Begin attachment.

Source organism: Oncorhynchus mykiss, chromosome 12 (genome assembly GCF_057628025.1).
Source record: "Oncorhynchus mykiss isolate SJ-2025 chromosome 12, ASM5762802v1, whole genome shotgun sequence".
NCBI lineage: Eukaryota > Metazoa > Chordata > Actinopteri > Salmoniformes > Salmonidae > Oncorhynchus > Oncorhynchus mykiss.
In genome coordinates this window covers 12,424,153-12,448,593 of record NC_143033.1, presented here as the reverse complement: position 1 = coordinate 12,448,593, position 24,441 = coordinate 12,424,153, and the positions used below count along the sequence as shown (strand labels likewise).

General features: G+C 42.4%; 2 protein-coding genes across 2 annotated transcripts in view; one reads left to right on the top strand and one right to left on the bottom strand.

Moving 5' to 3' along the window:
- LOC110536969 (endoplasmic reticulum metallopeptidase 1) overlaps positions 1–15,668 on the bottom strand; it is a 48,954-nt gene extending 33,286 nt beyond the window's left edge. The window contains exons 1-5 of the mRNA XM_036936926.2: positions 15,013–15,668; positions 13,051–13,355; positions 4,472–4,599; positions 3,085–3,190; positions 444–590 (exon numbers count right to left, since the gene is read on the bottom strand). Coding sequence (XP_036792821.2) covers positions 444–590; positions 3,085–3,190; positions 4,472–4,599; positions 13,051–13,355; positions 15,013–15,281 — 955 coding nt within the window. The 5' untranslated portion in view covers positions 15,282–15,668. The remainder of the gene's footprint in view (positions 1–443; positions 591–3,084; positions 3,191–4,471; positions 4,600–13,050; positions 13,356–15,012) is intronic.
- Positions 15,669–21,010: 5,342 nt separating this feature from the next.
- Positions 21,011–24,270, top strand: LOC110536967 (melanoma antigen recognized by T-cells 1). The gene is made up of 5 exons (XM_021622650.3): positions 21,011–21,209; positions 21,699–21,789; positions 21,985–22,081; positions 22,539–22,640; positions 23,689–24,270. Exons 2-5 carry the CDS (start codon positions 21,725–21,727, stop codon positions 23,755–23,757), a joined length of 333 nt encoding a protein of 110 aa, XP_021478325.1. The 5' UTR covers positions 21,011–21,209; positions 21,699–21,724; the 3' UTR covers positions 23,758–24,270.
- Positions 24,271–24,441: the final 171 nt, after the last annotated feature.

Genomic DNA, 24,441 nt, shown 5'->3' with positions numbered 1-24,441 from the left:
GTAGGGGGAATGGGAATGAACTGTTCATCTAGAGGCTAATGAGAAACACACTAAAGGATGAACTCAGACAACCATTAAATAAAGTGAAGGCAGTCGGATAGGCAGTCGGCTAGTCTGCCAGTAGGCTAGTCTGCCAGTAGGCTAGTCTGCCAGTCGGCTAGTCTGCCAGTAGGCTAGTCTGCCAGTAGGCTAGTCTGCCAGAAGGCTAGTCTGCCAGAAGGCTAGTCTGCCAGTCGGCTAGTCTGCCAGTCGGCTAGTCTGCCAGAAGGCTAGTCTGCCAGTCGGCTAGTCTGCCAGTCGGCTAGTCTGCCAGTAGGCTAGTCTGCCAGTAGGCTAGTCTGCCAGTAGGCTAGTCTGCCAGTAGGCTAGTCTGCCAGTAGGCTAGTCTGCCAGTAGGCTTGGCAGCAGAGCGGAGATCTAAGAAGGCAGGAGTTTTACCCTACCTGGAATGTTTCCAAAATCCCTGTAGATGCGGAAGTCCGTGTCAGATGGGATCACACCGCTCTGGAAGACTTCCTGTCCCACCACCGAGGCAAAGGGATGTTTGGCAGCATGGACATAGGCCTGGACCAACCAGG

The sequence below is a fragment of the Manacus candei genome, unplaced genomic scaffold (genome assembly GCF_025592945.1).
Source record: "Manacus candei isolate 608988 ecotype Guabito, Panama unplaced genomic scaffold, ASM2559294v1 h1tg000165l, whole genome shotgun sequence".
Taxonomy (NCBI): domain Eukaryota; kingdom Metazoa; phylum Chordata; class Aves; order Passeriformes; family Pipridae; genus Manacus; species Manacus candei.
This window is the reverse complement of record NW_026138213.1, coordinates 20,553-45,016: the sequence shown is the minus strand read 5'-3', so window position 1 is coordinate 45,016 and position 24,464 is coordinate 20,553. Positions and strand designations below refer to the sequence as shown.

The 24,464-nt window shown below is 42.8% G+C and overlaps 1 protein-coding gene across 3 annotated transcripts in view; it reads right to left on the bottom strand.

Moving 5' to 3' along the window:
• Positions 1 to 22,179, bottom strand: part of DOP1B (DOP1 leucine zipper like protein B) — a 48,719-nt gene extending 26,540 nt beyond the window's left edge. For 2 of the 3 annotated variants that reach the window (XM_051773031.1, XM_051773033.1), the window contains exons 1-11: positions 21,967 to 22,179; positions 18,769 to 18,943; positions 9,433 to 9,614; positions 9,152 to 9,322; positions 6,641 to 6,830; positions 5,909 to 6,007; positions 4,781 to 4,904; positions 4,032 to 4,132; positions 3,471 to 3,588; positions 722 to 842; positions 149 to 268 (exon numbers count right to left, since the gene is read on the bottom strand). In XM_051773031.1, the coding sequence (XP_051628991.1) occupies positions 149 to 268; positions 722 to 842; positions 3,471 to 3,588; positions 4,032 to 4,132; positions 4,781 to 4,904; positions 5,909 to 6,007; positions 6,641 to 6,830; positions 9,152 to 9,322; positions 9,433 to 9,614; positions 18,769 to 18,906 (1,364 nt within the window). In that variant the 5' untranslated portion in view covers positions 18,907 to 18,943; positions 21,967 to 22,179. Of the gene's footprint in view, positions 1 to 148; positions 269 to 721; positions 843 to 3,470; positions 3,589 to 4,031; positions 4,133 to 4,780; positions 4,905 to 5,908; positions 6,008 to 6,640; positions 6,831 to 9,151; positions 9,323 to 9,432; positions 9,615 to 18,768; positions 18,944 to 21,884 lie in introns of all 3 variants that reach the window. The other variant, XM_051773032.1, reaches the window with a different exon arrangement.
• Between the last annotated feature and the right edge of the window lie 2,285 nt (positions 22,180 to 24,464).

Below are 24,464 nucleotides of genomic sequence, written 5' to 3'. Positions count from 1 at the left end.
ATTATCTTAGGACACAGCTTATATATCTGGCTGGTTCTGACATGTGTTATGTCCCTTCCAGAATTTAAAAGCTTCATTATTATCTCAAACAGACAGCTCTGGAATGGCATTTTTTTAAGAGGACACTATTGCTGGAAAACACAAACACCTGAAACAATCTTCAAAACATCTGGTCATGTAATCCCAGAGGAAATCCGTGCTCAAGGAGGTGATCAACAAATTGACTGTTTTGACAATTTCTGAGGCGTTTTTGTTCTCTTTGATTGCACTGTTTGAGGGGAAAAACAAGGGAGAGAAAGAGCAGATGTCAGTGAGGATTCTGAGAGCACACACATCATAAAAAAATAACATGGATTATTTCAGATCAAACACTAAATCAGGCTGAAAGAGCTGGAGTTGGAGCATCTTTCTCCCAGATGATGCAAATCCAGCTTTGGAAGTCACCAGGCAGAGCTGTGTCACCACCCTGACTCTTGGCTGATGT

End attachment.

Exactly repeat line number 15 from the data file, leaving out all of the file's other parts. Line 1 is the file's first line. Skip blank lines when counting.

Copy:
Taxonomy (NCBI): domain Eukaryota; kingdom Metazoa; phylum Chordata; class Aves; order Passeriformes; family Pipridae; genus Manacus; species Manacus candei.